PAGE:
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Where has the respect gone at Kilkerran Cemetery?
I am writing this letter due to concern and disgust at the state of Kilkerran Cemetery, Campbeltown, lately.
When entering the cemetery, there the workmen’s tractor, vans and trailers are parked, even at the end of the work day, and a mound of earth which has been there for some time and in fact has weeds growing at the back of it.
Leaves off the palm trees are strewn all over the road and grass.
Regarding the vans, trailers and tractor, they make it difficult to drive your car in the cemetery and do not help with the appearance. Surely they could be stored at the council depot, especially when not getting used.
The grass throughout was cut and the loose grass was left lying in thick clumps, as if it was a playing field, instead of a cemetery.
This cemetery, in years past, won an award but I fail to see the same happening again with things as they are of late.
The grass around the stones, at the sides and back, is not being cut, resulting in long grass and often ferns growing; there are bollards lying loose which will undoubtedly result in damage to a car; there are cones at the main car park, restricting the amount of cars that can park there, and there are also cones at the portable cabins; the road in the cemetery is a total disgrace!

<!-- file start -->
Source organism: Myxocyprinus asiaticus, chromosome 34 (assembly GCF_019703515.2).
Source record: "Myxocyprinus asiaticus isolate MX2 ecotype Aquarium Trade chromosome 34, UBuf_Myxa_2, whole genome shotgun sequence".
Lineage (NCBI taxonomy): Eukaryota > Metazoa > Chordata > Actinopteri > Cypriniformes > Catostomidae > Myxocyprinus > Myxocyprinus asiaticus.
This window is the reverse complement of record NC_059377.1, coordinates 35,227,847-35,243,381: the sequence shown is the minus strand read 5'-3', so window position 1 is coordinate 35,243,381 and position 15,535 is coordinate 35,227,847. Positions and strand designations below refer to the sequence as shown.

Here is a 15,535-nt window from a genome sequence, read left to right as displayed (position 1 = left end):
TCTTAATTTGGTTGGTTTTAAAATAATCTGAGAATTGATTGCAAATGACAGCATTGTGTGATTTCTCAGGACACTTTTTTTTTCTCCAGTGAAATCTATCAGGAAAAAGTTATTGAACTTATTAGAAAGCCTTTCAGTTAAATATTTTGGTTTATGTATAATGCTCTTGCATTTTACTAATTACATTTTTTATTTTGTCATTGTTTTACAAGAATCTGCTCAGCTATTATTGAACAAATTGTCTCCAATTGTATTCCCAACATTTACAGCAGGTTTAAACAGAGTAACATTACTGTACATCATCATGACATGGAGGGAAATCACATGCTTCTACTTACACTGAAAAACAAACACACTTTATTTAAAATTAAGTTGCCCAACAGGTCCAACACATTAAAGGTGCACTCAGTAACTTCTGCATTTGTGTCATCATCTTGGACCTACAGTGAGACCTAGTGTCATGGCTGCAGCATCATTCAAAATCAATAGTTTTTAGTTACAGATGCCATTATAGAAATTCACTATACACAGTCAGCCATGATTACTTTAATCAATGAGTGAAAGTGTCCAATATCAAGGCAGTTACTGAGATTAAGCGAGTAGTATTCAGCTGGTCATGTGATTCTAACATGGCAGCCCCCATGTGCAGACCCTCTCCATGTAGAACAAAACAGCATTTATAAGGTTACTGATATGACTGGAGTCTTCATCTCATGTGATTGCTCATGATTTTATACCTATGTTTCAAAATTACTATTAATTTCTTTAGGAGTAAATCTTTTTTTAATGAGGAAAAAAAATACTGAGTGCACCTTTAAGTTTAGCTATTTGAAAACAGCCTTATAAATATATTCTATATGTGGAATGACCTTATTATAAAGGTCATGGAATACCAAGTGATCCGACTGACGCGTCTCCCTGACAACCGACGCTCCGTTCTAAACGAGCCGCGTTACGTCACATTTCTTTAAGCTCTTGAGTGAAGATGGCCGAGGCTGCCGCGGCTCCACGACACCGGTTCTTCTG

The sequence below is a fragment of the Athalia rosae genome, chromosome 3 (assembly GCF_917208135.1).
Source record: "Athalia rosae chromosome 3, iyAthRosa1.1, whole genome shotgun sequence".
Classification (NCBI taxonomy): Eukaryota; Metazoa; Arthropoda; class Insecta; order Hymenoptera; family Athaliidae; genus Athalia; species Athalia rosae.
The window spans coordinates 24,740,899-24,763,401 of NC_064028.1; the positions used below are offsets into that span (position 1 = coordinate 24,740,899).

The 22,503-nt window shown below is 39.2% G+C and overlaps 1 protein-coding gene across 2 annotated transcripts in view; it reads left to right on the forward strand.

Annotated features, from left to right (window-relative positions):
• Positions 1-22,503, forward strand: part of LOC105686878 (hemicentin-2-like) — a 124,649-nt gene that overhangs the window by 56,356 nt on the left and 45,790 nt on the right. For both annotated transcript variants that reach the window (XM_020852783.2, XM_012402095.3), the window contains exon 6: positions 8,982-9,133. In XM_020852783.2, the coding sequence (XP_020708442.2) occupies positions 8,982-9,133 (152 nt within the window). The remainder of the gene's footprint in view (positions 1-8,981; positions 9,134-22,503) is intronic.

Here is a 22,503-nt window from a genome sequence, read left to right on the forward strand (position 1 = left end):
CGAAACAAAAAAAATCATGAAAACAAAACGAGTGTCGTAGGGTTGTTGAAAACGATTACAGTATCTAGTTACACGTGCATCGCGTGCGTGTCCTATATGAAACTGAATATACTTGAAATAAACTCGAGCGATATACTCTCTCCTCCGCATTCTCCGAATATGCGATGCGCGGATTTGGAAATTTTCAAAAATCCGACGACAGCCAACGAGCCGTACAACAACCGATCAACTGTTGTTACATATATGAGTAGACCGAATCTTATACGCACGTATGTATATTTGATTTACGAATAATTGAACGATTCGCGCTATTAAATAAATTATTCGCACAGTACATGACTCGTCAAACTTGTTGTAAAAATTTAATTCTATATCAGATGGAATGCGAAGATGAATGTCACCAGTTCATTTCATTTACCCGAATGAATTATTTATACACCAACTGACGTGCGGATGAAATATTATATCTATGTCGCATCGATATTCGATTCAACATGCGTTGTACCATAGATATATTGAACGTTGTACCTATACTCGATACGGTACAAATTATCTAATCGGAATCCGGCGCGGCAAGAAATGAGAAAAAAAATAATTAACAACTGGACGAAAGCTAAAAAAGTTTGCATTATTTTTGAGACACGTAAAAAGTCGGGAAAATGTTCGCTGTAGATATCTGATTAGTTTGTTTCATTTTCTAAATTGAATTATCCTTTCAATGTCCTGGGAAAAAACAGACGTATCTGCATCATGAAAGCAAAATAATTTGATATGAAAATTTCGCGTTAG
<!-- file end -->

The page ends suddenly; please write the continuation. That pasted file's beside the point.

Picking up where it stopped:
I in no way blame the men who work in the cemetery as they are doing as they have been told to do, and I know they are taken from the cemetery to work elsewhere, resulting in those men not having the time to complete the work which is necessary to keep the cemetery in the condition it should be.
I understand about cutbacks and lack of funds but I am wondering where the money goes that people have paid for plots and/or council tax, which increase and yet there are even more cutbacks.
My biggest concern is where has the respect gone?
Name and address supplied.
Rest and Be Thankful is a catastrophe waiting to happen
The following is in response to the debate about the state of the A83 over Rest And Be Thankful in the Scottish Parliament last Wednesday, October 6.
I fear that the current Rest and Be Thankful is a catastrophe waiting to happen and I think that there needs to be an urgency from the Scottish Government to deliver a medium-term and long-term solution for the people and businesses of Argyll.
The Cabinet Secretary discussed the necessity to collect data for the end long-term solution and, as much as I appreciate that, it should have been done years ago and I completely understand the frustrations felt by businesses and travellers alike.
The Cabinet Secretary also invited all contributing MSPs to walk the forestry road with engineers and I am going to write to him to accept that invitation.
Rhoda Grant MSP, Highlands and Islands region.